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All Saints' Worship Services

People love the fall season, and they love Halloween!

All Saints' Worship Services

Halloween is the second-largest commercial holiday after Christmas.

Halloween comes from a Celtic term for All Hallows’ Eve, the evening before All Hallows’ Day (otherwise known as All Saints’ Day). As Christians, we are firm in our belief of resurrection as a daily practice, and Halloween is a time to delight in a faith that allows us to step close to what is scary or deathly and not succumb to the power of darkness.

All Saints’ Day is always November 1. It is a day to remember all the saints with a capital “S.” When All Saints’ falls on a weekday, it is celebrated the following Sunday – this year that’s November 6.

However, over time, people felt the need to distinguish between outstanding “Saints” and family members and friends, so they came up with the Commemoration of All Faithful Departed, appearing in the Book of Common Prayer in 1979. It is celebrated on November 2, as All Souls’ Day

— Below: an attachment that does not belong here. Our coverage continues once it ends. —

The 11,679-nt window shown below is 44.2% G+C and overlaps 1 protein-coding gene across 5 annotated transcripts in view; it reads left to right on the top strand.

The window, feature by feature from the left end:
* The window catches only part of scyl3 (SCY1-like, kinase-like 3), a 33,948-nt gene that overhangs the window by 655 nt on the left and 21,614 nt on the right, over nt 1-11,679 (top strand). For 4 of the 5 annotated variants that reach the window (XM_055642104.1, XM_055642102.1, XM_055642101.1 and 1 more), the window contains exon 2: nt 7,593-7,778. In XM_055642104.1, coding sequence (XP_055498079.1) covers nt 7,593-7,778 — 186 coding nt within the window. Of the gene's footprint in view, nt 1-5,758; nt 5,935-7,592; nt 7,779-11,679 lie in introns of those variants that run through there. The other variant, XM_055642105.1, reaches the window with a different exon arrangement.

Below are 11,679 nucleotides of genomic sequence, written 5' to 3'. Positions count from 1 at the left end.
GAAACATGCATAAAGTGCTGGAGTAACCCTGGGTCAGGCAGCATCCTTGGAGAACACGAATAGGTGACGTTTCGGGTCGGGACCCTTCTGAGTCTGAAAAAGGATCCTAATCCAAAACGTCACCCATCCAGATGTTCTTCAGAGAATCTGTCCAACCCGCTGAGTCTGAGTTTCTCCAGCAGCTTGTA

The All Saints’ service of Holy Communion for November 6 this year is meant to remind us of the power of life over death, and to honor those we love who have entered eternal life.

In the Service of Word and Prayer, we celebrate the communion of saints as we remember the dead, both in the wider Church universal and those of our local congregations. The names of persons in the congregation who have died during the past year may be solemnly read. We also pray that we may be counted among the company of the faithful in God’s eternal realm.

All Saints’ has wonderful hymnody, and typically we get to sing these hymns only one day a year. How about singing “Ye Watchers and Ye Holy Ones” instead of the Gloria this year? A quick Google of All Saints’ Hymns brings up the usual suspects. Go to for a few interesting suggestions.

2022 All Saints Materials Eucharist
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2022 All Saints Materials Word and Prayer
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